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Hand back your bonus, Jim

LEINSTER House remained a lonely post-election graveyard last week. But I spotted two noble political ghosts: Pat Rabbitte, who recently resigned as leader of the Labour Party, was back at work. Des O'Malley, who less recently resigned as leader of the Progressive Democrats, was doing a bit of research.

What are these two guys, who voluntarily left their political posts prematurely, going to do next? Any ambitious business should kill to entice them onto its board.

O'Malley was never offered the break in business his talents deserved. Rabbitte is even less likely to be invited to join the boardroom circuit.

What a puzzle. Both men have retained their razor sharp critical faculties.

Well, that could be the problem. Not such a puzzle.

Both held economic posts at the Cabinet table. Both made a career out of challenging the consensus. Both resigned their jobs in their prime, when they felt the time had come.

Such talent will exclude a candidate from the board of many Irish public companies.

In any case there are no vacancies. There are never any vacancies in Irish public companies. The vacancies are filled behind closed doors before they become available. Resignations are rare.

If I was asked to place a bet on a high-profile resignation over the summer holidays, I would never have put my shirt on Rabbitte. I would have bet my bottom dollar that Jim Flavin, boss of DCC, would be gone and that the Labour Party leader would soldier on for another year or two.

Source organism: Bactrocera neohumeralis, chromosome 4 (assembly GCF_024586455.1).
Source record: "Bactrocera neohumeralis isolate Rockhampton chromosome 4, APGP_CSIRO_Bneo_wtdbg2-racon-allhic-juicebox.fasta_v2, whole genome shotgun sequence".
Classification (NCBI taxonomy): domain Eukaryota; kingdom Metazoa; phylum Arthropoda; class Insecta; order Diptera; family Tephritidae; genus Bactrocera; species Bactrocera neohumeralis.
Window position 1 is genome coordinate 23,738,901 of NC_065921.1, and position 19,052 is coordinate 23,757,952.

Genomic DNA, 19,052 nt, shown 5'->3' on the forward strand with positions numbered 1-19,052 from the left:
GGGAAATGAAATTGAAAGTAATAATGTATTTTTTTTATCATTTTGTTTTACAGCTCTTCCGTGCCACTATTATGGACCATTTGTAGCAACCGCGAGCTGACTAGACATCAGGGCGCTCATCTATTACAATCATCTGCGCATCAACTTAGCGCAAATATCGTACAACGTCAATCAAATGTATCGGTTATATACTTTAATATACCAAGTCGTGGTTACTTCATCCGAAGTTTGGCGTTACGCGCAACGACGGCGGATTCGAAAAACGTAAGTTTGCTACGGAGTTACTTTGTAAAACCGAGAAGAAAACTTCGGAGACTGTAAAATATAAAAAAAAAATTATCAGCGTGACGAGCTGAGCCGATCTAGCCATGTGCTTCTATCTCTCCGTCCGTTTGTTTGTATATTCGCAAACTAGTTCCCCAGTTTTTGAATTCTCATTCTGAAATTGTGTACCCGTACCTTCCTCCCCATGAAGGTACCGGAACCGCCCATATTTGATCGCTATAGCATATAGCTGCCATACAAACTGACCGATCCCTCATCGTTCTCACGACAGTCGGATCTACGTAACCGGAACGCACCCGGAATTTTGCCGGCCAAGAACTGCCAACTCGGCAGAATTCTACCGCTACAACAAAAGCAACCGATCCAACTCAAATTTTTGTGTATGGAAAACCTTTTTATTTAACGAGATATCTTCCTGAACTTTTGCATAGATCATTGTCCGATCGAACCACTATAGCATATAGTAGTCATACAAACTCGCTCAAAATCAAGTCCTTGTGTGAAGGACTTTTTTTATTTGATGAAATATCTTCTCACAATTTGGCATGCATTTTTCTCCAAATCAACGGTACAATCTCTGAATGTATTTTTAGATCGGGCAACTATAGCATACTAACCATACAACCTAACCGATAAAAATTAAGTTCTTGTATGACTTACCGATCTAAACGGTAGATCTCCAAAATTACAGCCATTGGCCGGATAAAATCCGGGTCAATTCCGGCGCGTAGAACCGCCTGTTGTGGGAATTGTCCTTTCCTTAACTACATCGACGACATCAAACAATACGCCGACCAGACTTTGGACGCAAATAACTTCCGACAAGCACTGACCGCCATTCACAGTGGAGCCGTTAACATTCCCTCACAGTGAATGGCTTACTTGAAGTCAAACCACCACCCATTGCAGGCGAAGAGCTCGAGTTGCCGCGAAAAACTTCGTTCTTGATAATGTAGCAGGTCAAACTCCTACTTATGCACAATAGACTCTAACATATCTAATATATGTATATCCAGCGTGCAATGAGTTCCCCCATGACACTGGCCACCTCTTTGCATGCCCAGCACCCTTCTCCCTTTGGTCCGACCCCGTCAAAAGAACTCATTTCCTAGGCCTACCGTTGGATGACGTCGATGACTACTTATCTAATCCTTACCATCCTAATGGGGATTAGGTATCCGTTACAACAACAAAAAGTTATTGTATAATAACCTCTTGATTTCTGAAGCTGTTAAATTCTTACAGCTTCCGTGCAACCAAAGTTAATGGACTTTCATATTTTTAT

The opposite has happened. Flavin, the battered businessman, is apparently destined to serve out three more years. Rabbitte, the politician, is gone.

Jim Flavin of DCC should have resigned on the spot after the Supreme Court dismissed his insider dealing defence at the end of July. Yet he is clinging to office.

Not only is he still in command, earlier this year he dug himself in even more deeply.

Mr Flavin won the first skirmish of his insider dealing battle against Fyffes when Justice Mary Laffoy, sitting alone in the High Court, found, on balance, in his favour.

The DCC board was pretty smug about the result. Jim was king.

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Fyffes appealed. Flavin lost the war. The Supreme Court found against him -- unanimously: he had dealt in Fyffes shares while holding price sensitive information.

In the meantime, even while the appeal was under consideration, Jim Flavin was circling the wagons at DCC House. And what willing wagons they were.

Jim's chairman, Alex Spain, was finally stepping down after 30 years.

Who would replace him? Perhaps there would be an election? An independent outsider to keep Jim in his place? Cynics predicted that Alex's successor would be a patsy of Jim's.

The cynics were confounded. No patsy was selected. The name of the successor was breathtaking. His name: Jim Flavin.

Not only did the chairmanship now fall to Jim. He retained the chief executive's job too. Jim ascended to the post of executive chairman, a corporate supremo. All courtesy of his agreeable directors.

The post of executive chairman is contrary to corporate governance codes. It puts too much power in the hands of one man.

The practical reason is obvious: what happens if there is a case for dismissal of the chief executive? The shareholders seek out the chairman.